Iran shuts down newspaper over report on COVID-19 toll

Iran shuts down newspaper which reported the country's tolls from coronavirus could be 20 times higher than official figures.

Elad Benari ,

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Iran shut down a newspaper on Monday after it quoted a former member of the national coronavirus taskforce as saying the country's tolls from the epidemic could be 20 times higher than official figures, Reuters reported, citing the state news agency IRNA.

"The Jahan-e Sanat newspaper was shut down today for publishing an interview on Sunday," the newspaper's editor-in-chief, Mohammadreza Saadi, told IRNA.

On Sunday, the newspaper published an interview with Mohammadreza Mahboubfar, in which he said: "The figures announced by the officials on coronavirus cases and deaths account for only 5% of the country's real tolls".

Health Ministry spokeswoman Sima Sadat Lari rejected Mahboubfar's remarks and said he was not a member of the National Coronavirus Combat Taskforce, according to IRNA.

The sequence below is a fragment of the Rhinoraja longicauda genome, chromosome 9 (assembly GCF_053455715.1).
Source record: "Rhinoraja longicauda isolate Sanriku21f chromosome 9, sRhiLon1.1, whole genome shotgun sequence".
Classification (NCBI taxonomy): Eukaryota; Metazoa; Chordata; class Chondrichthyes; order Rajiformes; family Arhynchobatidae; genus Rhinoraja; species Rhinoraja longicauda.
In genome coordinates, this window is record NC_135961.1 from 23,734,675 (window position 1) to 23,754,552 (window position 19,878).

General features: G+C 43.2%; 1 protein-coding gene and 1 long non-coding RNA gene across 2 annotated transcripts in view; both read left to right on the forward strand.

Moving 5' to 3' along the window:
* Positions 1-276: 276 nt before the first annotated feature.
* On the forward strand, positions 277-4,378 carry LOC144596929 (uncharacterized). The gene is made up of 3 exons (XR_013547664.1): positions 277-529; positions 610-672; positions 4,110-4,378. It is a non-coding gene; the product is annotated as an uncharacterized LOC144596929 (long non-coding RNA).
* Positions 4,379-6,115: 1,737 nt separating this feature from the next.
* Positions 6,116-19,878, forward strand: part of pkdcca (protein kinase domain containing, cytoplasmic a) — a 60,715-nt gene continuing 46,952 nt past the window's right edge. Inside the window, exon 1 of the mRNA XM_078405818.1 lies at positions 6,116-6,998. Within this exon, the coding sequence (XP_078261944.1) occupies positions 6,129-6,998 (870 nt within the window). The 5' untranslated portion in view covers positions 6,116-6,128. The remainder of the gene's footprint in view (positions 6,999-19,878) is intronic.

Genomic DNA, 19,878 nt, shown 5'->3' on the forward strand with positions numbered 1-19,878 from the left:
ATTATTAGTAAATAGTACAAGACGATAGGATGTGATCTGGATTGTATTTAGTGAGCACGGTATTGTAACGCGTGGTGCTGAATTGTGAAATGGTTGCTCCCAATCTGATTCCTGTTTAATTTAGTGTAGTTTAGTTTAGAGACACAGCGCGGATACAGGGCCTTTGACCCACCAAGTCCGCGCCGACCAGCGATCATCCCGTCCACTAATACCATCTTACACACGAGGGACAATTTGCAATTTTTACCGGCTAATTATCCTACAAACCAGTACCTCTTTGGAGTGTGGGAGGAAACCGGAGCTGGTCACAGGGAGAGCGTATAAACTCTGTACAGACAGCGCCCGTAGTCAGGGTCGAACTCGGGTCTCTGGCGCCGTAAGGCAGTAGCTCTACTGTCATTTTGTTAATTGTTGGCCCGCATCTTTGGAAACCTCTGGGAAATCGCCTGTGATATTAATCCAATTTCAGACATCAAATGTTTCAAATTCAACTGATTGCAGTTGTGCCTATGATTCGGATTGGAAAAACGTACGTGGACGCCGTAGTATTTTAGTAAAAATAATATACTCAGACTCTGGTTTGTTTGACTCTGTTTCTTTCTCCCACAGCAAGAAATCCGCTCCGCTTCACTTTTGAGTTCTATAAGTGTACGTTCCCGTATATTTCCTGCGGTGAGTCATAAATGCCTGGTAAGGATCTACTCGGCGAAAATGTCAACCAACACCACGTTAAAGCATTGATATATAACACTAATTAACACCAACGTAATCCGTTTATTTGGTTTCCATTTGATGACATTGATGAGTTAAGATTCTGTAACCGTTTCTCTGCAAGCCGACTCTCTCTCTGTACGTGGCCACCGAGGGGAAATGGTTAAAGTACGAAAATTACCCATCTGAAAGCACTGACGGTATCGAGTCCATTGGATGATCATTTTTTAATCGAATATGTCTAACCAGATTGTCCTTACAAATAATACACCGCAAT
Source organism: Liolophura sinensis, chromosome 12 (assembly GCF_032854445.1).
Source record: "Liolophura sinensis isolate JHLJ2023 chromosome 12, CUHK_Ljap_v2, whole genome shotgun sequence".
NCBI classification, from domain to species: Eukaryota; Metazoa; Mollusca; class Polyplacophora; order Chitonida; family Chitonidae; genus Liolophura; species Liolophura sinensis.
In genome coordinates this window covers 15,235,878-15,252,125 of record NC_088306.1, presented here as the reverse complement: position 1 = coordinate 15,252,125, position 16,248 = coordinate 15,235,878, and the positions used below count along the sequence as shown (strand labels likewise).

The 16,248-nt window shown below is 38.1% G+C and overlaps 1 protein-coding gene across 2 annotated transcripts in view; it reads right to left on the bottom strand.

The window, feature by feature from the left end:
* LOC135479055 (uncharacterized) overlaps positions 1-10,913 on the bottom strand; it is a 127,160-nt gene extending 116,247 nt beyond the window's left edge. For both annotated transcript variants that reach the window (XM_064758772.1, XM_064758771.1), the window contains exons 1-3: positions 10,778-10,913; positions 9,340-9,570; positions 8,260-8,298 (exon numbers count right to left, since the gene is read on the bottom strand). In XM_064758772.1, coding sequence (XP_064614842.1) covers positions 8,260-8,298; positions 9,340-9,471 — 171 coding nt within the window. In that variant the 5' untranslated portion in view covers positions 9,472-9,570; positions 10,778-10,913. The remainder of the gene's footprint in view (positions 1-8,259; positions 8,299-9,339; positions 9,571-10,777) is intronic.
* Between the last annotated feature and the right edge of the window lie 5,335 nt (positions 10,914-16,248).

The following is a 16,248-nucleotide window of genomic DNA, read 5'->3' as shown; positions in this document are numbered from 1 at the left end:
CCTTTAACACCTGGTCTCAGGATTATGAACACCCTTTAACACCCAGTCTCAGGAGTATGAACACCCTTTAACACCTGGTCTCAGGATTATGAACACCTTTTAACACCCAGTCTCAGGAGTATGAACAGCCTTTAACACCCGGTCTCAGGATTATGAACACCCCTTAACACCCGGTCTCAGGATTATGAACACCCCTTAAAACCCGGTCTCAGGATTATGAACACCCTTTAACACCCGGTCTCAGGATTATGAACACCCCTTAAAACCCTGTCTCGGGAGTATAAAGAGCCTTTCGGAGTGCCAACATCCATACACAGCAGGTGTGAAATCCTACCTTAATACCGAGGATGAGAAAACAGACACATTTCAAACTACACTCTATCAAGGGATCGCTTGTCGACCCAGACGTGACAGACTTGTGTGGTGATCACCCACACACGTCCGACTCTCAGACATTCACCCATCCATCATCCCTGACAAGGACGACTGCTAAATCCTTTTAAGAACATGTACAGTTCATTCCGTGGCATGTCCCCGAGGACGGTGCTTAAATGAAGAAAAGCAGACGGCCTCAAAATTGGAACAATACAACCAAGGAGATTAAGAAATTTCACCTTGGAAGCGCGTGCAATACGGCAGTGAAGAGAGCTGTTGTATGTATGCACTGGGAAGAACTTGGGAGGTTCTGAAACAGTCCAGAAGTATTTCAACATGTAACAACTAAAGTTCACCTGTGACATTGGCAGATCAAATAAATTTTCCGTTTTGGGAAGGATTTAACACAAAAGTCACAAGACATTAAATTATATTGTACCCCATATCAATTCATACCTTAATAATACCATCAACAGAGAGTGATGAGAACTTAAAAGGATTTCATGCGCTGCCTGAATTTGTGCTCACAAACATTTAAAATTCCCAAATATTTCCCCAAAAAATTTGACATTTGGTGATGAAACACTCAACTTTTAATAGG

It was not clear if she meant he had never been a member of the body, as claimed by the newspaper.

Mahboubfar, an epidemiologist, told the newspaper that authorities had detected the coronavirus in January, while Iran announced its first infections and two deaths from the virus on February 19.

Iran is one of the worst-hit countries from COVID-19 in the Middle East, with its official tolls being 18,616 dead and 328,844 infected cases.

At least 31 members of the Iranian parliament contracted the virus, including its speaker Ali Larijani, who tested positive in April.

However, some experts and lawmakers have doubted the accuracy of Iran's official coronavirus tolls. A report by the Iranian parliament’s research center in April suggested that the coronavirus tolls might be almost twice as many as those announced by the health ministry.

A senior Iranian health official acknowledged in June that nearly one in five Iranians may have been infected with the novel coronavirus since the country's outbreak started in February.

The shutting down of the newspaper which doubted Iran’s official coronavirus figures is not surprising, as Iran is notorious for the limitations it imposes on freedom of expression.

Last year, for example, Iranian authorities shut down a reformist magazine that had urged negotiations with the United States.

In addition to shutting down media outlets that are deemed to be undermining the regime, the country also blocks access to numerous websites, including Facebook and Twitter.



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